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The Measured Black-White Wage Gap Among Women is Too Small


  • Derek Neal


Taken as a whole, the literature on black-white wage inequality suggests that racial gaps in potential wages are much larger among men than women, and further that one can accurately assess black-white gaps in potential wages among women without accounting for black-white differences in patterns of female labor supply. This paper challenges both pieces of this conventional wisdom. I provide several estimates of the black-white gap in potential wages for the year 1990 using data from the National Longitudinal Survey of Youth (NLSY), a panel data set that includes persons born between 1957 and 1964. I exploit data on wages and income sources for years before and after 1990 to develop imputation methods that allow me to adjust measures of the black-white wage gap among women for racial differences in selection patterns. Among young adult employed women in 1990, the Census, Current Population Surveys, and NLSY data yield median log wage gaps of -.11, -16, and -.18 respectively. Based on several different imputation procedures, I estimate that the median black-white gap in log potential wages among women in the NLSY is approximately -.25.

Suggested Citation

  • Derek Neal, 2002. "The Measured Black-White Wage Gap Among Women is Too Small," NBER Working Papers 9133, National Bureau of Economic Research, Inc.
  • Handle: RePEc:nbr:nberwo:9133
    Note: LS

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    References listed on IDEAS

    1. Pinelopi Koujianou Goldberg & Michael M. Knetter, 1997. "Goods Prices and Exchange Rates: What Have We Learned?," Journal of Economic Literature, American Economic Association, vol. 35(3), pages 1243-1272, September.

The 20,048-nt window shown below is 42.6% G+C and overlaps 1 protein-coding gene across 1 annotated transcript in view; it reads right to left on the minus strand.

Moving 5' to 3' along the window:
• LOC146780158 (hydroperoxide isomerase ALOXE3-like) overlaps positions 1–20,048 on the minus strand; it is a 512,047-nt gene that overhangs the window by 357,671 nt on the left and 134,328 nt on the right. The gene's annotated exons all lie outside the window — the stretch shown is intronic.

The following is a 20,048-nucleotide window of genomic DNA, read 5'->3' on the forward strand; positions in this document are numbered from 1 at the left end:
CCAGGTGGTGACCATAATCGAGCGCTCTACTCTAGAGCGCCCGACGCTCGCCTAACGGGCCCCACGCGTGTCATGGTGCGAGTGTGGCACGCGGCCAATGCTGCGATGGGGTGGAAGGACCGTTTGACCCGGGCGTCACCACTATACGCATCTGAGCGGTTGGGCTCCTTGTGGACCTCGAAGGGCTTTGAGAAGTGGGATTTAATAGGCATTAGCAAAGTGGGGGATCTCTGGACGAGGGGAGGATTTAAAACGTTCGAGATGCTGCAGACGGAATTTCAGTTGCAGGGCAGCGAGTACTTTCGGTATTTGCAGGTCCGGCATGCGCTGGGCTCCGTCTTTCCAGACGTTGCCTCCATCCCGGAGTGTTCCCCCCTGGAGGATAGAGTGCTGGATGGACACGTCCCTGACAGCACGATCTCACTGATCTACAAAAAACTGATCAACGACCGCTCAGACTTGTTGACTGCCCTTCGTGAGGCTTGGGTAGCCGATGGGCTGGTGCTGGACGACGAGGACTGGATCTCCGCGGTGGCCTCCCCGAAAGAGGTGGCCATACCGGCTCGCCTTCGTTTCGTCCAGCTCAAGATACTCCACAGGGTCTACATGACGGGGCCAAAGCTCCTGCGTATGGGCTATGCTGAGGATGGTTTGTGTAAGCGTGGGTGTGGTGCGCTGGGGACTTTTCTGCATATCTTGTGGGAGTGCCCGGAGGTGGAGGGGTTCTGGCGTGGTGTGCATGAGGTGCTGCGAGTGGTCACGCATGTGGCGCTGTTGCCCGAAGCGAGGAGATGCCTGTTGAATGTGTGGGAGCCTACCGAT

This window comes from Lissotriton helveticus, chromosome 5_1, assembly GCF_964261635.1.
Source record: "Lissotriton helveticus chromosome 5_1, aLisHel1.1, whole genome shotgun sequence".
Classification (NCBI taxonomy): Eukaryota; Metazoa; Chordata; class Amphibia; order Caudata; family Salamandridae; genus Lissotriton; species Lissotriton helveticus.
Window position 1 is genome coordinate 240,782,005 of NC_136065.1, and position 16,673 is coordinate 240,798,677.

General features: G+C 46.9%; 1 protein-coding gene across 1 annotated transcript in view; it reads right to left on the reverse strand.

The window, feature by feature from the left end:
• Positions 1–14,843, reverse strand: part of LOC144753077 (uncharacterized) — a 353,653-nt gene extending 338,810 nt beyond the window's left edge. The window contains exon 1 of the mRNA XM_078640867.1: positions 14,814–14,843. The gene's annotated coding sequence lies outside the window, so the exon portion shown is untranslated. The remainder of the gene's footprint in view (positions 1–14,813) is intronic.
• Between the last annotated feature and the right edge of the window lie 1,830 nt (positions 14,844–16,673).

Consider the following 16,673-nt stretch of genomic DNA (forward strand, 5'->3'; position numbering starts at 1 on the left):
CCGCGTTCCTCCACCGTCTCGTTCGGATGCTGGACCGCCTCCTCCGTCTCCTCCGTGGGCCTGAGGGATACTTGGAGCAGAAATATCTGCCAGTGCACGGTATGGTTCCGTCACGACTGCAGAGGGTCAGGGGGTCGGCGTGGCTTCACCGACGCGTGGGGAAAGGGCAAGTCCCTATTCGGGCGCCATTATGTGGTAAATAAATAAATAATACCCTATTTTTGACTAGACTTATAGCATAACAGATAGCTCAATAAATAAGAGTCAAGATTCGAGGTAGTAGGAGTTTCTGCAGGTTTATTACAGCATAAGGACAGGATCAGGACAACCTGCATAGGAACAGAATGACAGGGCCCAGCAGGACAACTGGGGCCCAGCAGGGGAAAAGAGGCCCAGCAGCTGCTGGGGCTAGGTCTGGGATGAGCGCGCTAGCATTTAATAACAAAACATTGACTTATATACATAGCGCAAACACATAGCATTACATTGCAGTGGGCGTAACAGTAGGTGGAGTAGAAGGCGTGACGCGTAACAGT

2. David Card & Alan B. Krueger, 1992. "School Quality and Black-White Relative Earnings: A Direct Assessment," The Quarterly Journal of Economics, Oxford University Press, vol. 107(1), pages 151-200.
    3. Umbeck, John, 1980. "Shipping the Good Apples Out: Some Ambiguities in the Interpretation of "Fixed Charge"," Journal of Political Economy, University of Chicago Press, vol. 88(1), pages 199-208, February.
    4. Neal, Derek A & Johnson, William R, 1996. "The Role of Premarket Factors in Black-White Wage Differences," Journal of Political Economy, University of Chicago Press, vol. 104(5), pages 869-895, October.
    5. Derek Neal, 2001. "The Economics of Family Structure," NBER Working Papers 8519, National Bureau of Economic Research, Inc.
    6. Altonji, Joseph G. & Blank, Rebecca M., 1999. "Race and gender in the labor market," Handbook of Labor Economics,in: O. Ashenfelter & D. Card (ed.), Handbook of Labor Economics, edition 1, volume 3, chapter 48, pages 3143-3259 Elsevier.
    7. Kimberly Bayard & Judith Hellerstein & David Neumark & Kenneth R. Troske, 1999. "Why Are Racial And Ethnic Wage Gaps Larger For Men Than For Women? Exploring The Role Of Segregation Using The New Worker-Establishment Characteristics Database," Labor and Demography 9902002, EconWPA.
    8. Smith, James P & Welch, Finis R, 1989. "Black Economic Progress after Myrdal," Journal of Economic Literature, American Economic Association, vol. 27(2), pages 519-564, June.
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    JEL classification:

    • J3 - Labor and Demographic Economics - - Wages, Compensation, and Labor Costs
    • J7 - Labor and Demographic Economics - - Labor Discrimination


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